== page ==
Date of Award


Document Type


Degree Name

Bachelor of Arts




The purpose of this paper is to examine the development and passage of the Federal Aid Highway Act of 1956, the Interstate Highway Act. It begins by examining the background of federal aid highway legislation in the United States in the twentieth century, and the state of US roads in the mid 1950s. The paper then turns to focus on the development of governmental interest in an integrated, limited-access, national system of modem interstate highways. It further tracks the failure of several highway bills to pass in 1955, and then the successful passage of the 1956 bill: through the legislative committee stages of both houses, the debates in both houses, and finally the end product itself.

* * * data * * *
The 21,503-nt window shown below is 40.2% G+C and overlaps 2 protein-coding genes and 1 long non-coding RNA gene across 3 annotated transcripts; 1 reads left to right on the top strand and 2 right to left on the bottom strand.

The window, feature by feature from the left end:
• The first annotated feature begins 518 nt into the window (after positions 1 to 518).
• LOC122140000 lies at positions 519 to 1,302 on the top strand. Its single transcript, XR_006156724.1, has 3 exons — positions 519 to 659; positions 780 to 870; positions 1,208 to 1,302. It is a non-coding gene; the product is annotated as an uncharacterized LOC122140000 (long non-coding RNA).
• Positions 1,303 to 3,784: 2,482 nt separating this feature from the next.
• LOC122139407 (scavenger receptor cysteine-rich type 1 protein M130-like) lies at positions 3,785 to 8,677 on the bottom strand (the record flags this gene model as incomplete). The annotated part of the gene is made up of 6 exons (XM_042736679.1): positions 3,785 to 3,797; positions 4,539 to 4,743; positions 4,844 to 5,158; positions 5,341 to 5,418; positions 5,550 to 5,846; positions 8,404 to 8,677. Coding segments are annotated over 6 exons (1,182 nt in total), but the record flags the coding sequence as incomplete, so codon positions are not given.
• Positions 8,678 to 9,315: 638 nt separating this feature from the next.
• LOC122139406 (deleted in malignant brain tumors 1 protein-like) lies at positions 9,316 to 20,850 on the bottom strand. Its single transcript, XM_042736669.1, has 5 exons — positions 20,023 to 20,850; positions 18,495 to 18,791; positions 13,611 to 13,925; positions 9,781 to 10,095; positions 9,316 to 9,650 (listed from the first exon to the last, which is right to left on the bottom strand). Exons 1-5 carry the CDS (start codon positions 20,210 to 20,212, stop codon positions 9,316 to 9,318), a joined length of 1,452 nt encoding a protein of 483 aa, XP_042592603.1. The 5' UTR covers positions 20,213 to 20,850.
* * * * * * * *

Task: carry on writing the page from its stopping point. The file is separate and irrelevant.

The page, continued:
Major themes include. the lack of interest or understanding of urban issues, the overall poor leadership by the Eisenhower administration, the presence of a Cold War mentality, the unwillingness to compromise which doomed 1955 proposals, and the willingness to compromise which allowed success in 1956.

Included in

History Commons